Sunday, December 30, 2012

Original music in coffeehouses

Coffeehouses requiring only original music from their performers would seem to be a boost for singer-songwriters, until we look a bit closer... One of the revenue streams for musicians has been what is known as "performance rights" i.e. funds collected from performance venues on an annual license basis and distributed to members of performing rights societies (ASCAAP and BMI) based on an algorithm that no one understands, but in practice means independent musicians get very little, and major-label artists pretty much divide the pie up between them. One of the means for determining who gets what are set lists (songs played on a given night) with title and composer submitted by the venue, all of which go into the database at BMI (etc) and get munged by the algorithm. Performing rights societies, in the meantime, have realized that an increasing number of their members are 1) independent, and 2) playing in venues like coffeehouses that don't pay license fees. The societies have reacted by asking independent songwriters to submit set lists directly to them, and by descending on the coffeehouses with demands for license fees and/or fines. Songwriters have hesitated to submit set lists, since the net effect could be the closing of the venue. The loophole for the coffeehouses is to only allow songs to be performed "with the permission of the songwriter" i.e. by the songwriter him or herself. The performing rights societies are then out of the loop, and no money changes hands if the songwriter doesn't submit set lists. The songwriter is often performing for tips, meaning the event contributes virtually nothing to the economics of a music career. This is the downside. The upside is that coffeehouses do furnish a space where songwriters can perform in public, though without payment or promotion, audiences can be minimal. All this is a bit technical, but the phenomenon is part of a series of issues that have undermined the economics of song writing and performance, including rampant piracy of recordings, and lack of adequate payment for internet streaming of recorded songs.

Monday, November 5, 2012

Notes from the House Concert on October 27

On October 27th, Ruth Hendricks hosted a house concert for 25 friends and fans at her place in Highland Park. A finely tuned audience who mostly knew what they were there for and gave us great feedback on the evening. Marc Reisman commented "This is the perfect way to hear your songs!" and I tend to agree. It's a listening environment, the lyrics are crystal clear and the acoustic instruments much more audible. David Hart was with me, and contributed vocals, mandolin and second guitar. This is the second time we've done the duo format, and it works really well. David, like me, has a busy professional life, but loves music and knows what it takes to put on a performance worth listening to. Keep an eye out for his bluegrass encarnation--the Stillhouse Pickers.

 Ruth as a first-time host couldn't have been better. She made everyone feel welcome, contributed hors-d'oeuvres and sweets and collected the donations. Ruth is a blogger herself, so you can get her take on her blog, where she's posted some photos as well.  I'm in France as I write this, but the good vibes from the evening are still with me.

Monday, April 16, 2012

Report from the CD Release at Shadow Lounge

A great crowd turned out for the release, in spite of a bit of rain. There were people from the theater, poetry, songwriting, art, community organizing and academic circles as well as some people who actually work for a living ;-). Ben Shannon did a half hour to start the evening which (as usual) got peoples' attention. The octopus behind the musicians (see below) certainly set the tone for the evening. Justin Strong did a good job juggling the 9 musicians who kept popping up and down during the show--a soundman's nightmare, but he often does it twice a night, while managing events in his other room on South Highland. Speaking of working for a living... A vital venue in a hopping part of Pittsburgh--great to move across town for a change. Next Friday Karen, Bev, Dave and I will do it again at Natasha's in Lexington. The musicians visible below left to right are Dave Gillespie, Vince Camut, CMJ, Jim Spears, Karen Jones, Mark Weakland and Marc Reisman. Bev Futrell and David Hart are at the bar on this one...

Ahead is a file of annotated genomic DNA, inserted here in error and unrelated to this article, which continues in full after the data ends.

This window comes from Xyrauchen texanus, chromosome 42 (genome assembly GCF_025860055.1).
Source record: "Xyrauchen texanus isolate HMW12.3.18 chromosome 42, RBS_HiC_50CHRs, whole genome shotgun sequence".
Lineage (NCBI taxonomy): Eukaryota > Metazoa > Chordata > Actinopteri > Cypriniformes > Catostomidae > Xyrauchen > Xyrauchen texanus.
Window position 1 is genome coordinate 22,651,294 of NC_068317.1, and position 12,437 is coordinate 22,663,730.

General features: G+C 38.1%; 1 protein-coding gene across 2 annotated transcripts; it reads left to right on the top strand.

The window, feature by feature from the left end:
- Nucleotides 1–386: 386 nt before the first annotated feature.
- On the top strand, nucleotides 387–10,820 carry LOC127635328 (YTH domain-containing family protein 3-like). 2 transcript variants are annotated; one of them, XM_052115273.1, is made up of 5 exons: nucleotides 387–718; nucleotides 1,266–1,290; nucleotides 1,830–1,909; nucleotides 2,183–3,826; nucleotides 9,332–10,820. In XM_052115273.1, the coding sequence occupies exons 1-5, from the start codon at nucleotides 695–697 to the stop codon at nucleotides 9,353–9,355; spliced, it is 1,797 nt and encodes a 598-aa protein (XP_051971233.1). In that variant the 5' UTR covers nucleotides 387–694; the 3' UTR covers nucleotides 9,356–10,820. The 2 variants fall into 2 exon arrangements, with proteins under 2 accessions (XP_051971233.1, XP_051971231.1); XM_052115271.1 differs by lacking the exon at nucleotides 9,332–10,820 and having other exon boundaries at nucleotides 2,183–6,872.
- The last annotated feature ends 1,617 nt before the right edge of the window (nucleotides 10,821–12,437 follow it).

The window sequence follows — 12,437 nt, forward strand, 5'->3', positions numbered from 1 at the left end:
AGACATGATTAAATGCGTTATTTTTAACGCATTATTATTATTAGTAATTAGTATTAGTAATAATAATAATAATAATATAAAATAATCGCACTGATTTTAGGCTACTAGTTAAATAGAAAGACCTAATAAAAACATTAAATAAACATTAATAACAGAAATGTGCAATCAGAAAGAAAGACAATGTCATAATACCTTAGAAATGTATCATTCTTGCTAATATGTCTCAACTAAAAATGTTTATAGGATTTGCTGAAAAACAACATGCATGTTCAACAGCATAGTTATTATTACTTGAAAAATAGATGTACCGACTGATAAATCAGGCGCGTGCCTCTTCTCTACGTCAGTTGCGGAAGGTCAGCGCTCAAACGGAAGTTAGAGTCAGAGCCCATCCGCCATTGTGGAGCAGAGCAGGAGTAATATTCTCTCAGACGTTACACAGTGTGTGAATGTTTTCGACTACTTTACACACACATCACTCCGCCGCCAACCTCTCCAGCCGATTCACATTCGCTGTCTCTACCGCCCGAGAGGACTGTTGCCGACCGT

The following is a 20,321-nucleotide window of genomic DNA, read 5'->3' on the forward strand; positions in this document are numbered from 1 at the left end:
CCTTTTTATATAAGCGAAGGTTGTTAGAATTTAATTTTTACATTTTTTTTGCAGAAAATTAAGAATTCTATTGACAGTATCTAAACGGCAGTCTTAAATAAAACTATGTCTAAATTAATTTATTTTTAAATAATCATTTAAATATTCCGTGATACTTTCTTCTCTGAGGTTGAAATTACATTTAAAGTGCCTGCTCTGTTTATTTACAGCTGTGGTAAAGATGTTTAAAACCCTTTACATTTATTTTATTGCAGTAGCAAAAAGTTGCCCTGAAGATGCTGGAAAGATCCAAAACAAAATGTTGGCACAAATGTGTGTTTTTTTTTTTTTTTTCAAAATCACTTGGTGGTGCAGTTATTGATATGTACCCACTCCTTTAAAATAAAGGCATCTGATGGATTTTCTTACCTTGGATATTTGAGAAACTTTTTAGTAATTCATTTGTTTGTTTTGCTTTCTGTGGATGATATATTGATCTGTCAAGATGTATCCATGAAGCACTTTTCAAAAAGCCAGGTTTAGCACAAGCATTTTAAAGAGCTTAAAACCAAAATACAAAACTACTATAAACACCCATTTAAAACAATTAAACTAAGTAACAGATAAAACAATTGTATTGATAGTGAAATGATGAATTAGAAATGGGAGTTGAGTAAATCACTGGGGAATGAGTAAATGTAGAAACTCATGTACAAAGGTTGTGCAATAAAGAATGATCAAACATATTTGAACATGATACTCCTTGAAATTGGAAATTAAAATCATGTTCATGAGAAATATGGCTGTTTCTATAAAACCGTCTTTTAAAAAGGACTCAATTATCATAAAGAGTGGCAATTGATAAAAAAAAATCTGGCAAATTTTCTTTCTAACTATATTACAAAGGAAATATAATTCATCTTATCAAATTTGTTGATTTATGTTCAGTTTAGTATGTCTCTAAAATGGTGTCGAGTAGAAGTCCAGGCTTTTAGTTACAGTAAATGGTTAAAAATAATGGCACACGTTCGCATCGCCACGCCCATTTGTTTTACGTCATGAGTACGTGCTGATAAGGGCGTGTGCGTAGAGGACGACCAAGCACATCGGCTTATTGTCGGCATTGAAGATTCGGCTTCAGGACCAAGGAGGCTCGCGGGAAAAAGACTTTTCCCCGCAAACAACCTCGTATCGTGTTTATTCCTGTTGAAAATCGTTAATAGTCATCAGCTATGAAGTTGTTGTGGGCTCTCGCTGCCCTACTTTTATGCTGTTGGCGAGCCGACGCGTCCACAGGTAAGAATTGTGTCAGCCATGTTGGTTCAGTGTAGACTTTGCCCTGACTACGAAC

Friday, March 23, 2012

Suburban 2-Step complete

The amount of work and agonizing that go into an album recording process are pretty amazing. And then it's over, and time to move on...

 Suburban 2-Step involved 12 musicians in total, making the last step in the process--the mixing--especially delicate. As you listen to the song for the 100th time, and you bring the mandolin up and pull the tuba down, you're not quite sure if it wasn't just yesterday that you did the opposite. As performer and writer, I also know the lyrics backwards, so may not be as demanding as necessary in terms of audibility on that front. There's a reason that the classic division of labor has an objective pair of ears or two making final judgements about levels and sound treatments (EQ and reverb, for example). In these days of self-recorded and self-released albums, however, these roles (producer and recording engineer) often get rolled up and handed to the songwriter / singer / musician. This is both a good thing (wow, the control!) and bad (the blind spots). Not much choice, in many cases: sustainability doesn't apply only to energy use, at some point the ledger has to balance, and that is increasingly problematic for musicians, either from performing or recording.

 The CD Release Concerts will happen in Pittsburgh and Lexington, with a follow-up duo event at Harmony in the House in Zelienople in June, so things will be properly launched. Both physical and download version will be available on-line mid-April.

 Next step: new tunes! I've written three already: The Best I Got, Dans la ville (first song in French) and The Blackstone Rangers (about the Southside Chicago legendary organization). Never a dull moment..

Monday, October 17, 2011

Album progress

Great progress on recording. An outing to Bloomfield Hills, MI (Dave Gillespie's place) saw most of the harmonies getting done with Dave, Karen Jones & Bev Futrell, plus lots of fiddle, mandolin and guitar parts. Back in Pittsburgh Paul Eiss came over to put down two sax tracks and David Hart added tres on The Numbers and mandolin on The World Rolls On. Other than a little guitar cleanup and a tuba bass track that Roger Day has promised for next week, all the tracks are down. Mixing seriously will begin in November.

Saturday, November 13, 2010

Writing songs